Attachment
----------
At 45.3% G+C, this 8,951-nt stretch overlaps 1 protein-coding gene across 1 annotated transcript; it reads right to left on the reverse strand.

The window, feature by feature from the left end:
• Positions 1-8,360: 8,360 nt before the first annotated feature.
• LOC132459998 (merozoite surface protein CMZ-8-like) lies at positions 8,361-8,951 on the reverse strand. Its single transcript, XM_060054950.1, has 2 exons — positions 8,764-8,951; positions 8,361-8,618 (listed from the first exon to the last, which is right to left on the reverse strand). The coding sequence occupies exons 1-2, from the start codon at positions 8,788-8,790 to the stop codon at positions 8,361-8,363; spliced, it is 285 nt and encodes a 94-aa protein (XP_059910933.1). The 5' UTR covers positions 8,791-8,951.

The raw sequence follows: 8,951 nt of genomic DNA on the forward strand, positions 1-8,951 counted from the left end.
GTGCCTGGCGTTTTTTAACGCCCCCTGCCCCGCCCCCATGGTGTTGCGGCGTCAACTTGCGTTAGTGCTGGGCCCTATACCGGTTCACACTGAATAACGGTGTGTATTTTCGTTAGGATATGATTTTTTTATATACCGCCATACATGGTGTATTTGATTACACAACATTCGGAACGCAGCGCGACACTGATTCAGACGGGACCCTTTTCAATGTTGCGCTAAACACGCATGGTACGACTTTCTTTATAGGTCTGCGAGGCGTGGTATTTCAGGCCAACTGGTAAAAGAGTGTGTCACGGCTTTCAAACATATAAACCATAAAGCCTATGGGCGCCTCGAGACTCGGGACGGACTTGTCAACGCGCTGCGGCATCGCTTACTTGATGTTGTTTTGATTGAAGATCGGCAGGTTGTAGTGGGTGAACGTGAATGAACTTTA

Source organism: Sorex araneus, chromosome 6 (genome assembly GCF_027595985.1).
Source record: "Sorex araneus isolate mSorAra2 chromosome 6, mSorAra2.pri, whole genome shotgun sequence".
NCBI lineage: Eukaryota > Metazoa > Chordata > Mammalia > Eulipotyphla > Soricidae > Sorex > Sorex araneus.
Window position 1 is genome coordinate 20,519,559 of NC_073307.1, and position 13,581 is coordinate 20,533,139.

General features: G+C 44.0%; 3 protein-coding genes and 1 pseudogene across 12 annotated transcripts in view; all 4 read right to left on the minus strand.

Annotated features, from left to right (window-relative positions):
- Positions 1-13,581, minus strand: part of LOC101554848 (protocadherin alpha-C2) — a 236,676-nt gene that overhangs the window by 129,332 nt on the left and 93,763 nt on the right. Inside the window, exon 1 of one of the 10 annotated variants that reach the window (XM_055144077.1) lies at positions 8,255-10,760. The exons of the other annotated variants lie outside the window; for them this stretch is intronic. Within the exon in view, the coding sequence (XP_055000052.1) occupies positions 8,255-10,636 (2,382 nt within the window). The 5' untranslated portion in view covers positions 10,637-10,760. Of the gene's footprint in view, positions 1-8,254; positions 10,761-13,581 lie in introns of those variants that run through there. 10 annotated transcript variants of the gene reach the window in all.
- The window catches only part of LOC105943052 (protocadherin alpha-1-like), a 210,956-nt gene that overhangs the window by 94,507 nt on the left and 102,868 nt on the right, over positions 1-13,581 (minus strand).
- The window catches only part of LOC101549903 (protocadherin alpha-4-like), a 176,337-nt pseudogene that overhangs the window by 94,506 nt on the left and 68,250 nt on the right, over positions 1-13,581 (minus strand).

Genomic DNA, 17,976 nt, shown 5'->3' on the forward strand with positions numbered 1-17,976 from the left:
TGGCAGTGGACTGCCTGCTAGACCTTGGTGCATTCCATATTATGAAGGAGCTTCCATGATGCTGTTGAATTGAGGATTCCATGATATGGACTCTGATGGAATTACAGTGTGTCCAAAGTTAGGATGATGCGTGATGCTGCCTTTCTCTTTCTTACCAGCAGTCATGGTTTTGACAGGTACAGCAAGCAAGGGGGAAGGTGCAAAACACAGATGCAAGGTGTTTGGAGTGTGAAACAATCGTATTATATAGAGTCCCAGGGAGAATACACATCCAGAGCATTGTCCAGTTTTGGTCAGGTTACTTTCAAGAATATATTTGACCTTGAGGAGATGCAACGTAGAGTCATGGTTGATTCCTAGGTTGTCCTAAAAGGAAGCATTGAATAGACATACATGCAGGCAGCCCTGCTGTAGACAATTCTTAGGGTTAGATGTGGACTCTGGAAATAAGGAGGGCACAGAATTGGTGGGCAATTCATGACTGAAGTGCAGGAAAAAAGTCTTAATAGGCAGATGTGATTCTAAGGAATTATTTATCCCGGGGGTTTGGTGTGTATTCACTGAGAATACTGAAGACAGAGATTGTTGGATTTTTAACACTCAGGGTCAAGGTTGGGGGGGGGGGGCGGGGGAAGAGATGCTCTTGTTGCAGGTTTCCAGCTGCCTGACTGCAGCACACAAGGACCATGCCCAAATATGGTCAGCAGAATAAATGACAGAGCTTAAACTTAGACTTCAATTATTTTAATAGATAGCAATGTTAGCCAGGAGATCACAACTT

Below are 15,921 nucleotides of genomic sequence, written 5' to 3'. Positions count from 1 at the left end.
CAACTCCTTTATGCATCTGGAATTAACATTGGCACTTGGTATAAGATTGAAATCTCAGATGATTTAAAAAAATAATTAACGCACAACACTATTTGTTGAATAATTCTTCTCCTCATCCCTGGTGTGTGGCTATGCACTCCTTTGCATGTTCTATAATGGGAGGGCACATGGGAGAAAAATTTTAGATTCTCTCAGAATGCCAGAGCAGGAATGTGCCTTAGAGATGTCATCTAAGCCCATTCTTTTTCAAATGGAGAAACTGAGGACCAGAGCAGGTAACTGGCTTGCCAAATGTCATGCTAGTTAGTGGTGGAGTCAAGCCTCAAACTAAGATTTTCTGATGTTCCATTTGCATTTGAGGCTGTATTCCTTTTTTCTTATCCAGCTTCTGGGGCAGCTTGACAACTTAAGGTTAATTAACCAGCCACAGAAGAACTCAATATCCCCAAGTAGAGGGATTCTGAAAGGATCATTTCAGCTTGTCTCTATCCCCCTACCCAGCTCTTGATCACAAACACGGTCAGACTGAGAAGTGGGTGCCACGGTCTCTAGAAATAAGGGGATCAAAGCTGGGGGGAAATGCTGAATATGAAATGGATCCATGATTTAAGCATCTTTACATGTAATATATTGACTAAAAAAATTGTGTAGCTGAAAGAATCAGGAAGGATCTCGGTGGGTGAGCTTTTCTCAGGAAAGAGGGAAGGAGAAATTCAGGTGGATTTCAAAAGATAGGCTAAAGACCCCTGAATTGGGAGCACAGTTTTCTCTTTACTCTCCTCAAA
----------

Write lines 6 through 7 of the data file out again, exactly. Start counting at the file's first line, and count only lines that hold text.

GTGCCTGGCGTTTTTTAACGCCCCCTGCCCCGCCCCCATGGTGTTGCGGCGTCAACTTGCGTTAGTGCTGGGCCCTATACCGGTTCACACTGAATAACGGTGTGTATTTTCGTTAGGATATGATTTTTTTATATACCGCCATACATGGTGTATTTGATTACACAACATTCGGAACGCAGCGCGACACTGATTCAGACGGGACCCTTTTCAATGTTGCGCTAAACACGCATGGTACGACTTTCTTTATAGGTCTGCGAGGCGTGGTATTTCAGGCCAACTGGTAAAAGAGTGTGTCACGGCTTTCAAACATATAAACCATAAAGCCTATGGGCGCCTCGAGACTCGGGACGGACTTGTCAACGCGCTGCGGCATCGCTTACTTGATGTTGTTTTGATTGAAGATCGGCAGGTTGTAGTGGGTGAACGTGAATGAACTTTA

Source organism: Sorex araneus, chromosome 6 (genome assembly GCF_027595985.1).